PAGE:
Healthy Streets program
The City of Everett is designating select streets "local access only" to encourage active transportation and increase opportunities for people to get out, get fresh air and get moving. The Healthy Streets program is intended to provide additional social distancing space for pedestrians and bicycles, limit through-traffic on these streets, and continue access for local traffic. The program aligns with the continuing implementation of the City’s Bicycle Master Plan and other planned transportation improvements.
The four street segments selected for this program connect with bicycle and pedestrian facilities across the length of the city, creating a continuous route from north Everett to Silver Lake. They will be open to local access only through phase three of Washington’s Safe Start plan, or until otherwise announced.
Open to local access only beginning mid-July:
- Hoyt Avenue, Everett Avenue to 19th Street
- Hoyt Avenue, 38th Street to 32nd Street
- Commercial Avenue, 55th Street to Madison Street
- Silver Lake Road at 19th Avenue SE
- Click here to view the Healthy Streets map
About local access designation
- Through traffic is not permitted on the selected streets
- People who live along them can drive to and from their homes
- Emergency services can access the streets
- Delivery workers can access the streets
- Street parking and parking lot access are still allowed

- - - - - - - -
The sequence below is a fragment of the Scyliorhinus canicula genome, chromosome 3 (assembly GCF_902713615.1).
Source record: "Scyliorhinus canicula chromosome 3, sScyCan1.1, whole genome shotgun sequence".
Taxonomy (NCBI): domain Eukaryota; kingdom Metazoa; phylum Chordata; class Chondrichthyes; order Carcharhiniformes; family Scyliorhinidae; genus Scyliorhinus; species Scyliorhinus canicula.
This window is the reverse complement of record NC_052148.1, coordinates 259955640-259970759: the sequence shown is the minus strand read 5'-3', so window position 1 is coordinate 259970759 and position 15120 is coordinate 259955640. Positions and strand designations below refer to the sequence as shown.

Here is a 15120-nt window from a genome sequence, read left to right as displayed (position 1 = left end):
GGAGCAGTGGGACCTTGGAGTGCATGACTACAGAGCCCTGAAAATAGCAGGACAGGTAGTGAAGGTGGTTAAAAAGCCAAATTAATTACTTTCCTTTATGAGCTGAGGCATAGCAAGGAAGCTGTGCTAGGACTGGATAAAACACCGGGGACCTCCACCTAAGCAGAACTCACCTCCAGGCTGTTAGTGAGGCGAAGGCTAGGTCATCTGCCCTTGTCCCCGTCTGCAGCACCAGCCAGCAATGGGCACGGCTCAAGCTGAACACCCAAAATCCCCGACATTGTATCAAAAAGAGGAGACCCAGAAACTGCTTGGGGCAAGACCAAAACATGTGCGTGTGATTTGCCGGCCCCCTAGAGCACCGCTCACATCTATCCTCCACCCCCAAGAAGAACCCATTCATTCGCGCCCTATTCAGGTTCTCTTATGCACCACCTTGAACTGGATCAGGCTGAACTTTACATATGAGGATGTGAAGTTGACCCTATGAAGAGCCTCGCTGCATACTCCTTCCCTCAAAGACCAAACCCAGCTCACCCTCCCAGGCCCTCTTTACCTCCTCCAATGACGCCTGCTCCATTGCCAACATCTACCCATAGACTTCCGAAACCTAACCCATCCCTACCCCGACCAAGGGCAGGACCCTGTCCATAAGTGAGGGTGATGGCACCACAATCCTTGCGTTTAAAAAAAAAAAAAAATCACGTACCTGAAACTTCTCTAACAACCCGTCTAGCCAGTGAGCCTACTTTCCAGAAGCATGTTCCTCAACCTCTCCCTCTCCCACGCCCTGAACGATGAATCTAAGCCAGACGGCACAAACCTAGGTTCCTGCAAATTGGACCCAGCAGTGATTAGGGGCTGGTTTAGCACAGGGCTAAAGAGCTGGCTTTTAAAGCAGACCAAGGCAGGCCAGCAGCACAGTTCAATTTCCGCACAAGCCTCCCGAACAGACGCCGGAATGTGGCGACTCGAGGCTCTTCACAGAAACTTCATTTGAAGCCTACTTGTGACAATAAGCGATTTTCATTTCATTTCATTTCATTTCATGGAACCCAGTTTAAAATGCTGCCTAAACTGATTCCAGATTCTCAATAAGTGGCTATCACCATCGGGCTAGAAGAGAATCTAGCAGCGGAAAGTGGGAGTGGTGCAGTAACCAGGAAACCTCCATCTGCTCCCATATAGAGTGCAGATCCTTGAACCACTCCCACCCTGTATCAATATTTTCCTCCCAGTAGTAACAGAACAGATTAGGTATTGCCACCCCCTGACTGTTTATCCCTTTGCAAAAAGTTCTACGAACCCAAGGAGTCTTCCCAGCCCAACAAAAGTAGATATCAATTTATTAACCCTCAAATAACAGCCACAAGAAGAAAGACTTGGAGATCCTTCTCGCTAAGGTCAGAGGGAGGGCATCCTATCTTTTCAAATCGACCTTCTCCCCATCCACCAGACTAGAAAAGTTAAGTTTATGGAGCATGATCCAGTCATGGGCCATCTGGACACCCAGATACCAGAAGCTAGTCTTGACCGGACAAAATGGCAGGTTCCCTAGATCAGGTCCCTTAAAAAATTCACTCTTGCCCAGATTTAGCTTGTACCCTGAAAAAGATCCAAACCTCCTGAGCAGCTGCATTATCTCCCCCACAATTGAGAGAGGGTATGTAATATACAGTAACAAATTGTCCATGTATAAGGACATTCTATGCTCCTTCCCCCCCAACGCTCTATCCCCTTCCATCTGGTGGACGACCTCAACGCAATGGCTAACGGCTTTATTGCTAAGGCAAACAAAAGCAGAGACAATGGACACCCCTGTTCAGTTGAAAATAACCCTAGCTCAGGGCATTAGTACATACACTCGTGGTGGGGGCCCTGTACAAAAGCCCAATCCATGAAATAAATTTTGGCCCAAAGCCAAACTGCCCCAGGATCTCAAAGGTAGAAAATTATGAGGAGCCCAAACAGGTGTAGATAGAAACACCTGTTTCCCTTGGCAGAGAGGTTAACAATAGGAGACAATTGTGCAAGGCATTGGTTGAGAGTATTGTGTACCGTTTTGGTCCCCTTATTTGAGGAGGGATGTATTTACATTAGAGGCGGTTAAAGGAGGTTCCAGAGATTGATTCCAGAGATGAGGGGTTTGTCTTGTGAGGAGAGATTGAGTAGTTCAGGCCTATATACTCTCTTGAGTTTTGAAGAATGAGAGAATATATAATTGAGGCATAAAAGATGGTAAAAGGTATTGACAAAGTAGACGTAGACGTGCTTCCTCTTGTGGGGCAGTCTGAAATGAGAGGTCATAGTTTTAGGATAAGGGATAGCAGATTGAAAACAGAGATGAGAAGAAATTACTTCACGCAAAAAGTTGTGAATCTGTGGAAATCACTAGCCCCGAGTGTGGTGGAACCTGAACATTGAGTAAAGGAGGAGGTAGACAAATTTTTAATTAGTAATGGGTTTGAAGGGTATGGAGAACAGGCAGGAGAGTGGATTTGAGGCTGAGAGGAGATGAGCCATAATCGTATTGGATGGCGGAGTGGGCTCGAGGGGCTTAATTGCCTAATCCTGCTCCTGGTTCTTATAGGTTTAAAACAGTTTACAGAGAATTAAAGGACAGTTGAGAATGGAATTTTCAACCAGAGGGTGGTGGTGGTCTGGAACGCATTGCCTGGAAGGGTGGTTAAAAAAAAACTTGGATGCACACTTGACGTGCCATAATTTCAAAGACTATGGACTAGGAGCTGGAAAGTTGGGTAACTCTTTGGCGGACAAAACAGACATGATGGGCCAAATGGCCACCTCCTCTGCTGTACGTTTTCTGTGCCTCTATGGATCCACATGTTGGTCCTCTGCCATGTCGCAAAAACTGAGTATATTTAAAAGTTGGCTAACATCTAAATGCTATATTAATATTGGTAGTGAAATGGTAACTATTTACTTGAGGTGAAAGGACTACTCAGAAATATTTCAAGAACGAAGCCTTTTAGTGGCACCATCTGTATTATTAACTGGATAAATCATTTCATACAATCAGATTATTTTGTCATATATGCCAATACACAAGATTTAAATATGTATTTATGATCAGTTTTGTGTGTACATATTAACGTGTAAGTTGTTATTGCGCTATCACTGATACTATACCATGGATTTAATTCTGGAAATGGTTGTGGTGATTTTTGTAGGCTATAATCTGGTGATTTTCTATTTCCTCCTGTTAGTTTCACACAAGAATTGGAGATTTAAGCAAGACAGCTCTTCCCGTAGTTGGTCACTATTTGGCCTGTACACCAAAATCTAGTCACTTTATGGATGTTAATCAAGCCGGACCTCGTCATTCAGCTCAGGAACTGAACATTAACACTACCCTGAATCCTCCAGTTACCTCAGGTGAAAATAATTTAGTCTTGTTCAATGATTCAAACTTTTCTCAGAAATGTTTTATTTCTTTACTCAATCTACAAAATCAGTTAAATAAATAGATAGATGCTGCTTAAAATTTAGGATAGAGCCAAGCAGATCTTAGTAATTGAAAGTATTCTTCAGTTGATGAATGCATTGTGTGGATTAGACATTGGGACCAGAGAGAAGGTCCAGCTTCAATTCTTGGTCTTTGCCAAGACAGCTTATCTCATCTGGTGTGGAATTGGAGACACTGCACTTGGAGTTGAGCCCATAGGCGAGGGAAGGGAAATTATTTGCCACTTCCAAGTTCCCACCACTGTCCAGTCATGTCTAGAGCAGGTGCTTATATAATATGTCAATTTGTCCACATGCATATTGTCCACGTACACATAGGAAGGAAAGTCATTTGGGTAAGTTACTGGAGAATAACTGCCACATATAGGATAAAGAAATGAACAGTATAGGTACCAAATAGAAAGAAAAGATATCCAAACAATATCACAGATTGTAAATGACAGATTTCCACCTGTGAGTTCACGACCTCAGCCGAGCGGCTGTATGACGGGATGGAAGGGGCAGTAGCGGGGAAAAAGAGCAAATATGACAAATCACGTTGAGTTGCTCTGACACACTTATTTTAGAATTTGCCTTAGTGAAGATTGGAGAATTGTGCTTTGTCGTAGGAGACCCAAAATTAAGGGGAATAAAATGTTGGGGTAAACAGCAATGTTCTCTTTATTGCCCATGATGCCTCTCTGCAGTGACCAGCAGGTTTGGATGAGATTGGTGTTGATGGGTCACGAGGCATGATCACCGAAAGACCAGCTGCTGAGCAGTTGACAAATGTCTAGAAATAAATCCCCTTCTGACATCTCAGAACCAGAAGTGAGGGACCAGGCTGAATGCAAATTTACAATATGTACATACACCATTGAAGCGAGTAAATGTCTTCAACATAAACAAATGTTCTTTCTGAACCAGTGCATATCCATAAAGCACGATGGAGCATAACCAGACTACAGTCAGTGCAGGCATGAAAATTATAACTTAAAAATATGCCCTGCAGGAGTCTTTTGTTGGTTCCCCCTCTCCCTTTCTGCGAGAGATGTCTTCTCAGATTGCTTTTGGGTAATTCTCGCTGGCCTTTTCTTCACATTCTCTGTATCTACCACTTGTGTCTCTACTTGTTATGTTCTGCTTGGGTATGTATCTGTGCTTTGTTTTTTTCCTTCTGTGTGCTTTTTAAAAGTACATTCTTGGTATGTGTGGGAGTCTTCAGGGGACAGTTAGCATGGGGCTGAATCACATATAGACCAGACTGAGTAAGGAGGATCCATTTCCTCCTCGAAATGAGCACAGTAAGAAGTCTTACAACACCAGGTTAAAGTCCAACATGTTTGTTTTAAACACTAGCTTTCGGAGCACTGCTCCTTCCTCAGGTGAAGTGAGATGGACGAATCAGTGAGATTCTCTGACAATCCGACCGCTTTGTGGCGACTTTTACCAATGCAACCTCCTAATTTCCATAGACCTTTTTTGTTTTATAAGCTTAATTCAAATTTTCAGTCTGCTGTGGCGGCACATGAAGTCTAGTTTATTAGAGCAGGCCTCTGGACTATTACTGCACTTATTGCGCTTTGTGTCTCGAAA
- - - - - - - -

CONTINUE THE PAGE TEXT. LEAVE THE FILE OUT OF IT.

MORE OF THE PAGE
Tips for using the local access roads
- Keep it moving! Keep walking, running, rolling or biking; no picnics, BBQs, sports or gatherings.
- If you see a others gathering or out for a stroll, maintain social distancing for your safety and theirs.
- Can’t maintain 6 feet of distance from others? Bring a face cover with you just in case.
- Since local access is still allowed, pedestrians should keep an eye out for cars and delivery vehicles, and drivers should keep an eye out for pedestrians and bikes.
How streets were selected for this program
- Higher priority given to:
- Low-volume local streets with arterials in close proximity to appropriate route alternatives
- Streets where several alternative routes exist
- Local streets that are part of the Bicycle Master Plan—routes that have already been implemented and those that are planned
- A walking path around Silver Lake, a planned pedestrian amenity
- Lower priority given to:
- Streets with fire truck or bus service routes
- Streets with extensive angle parking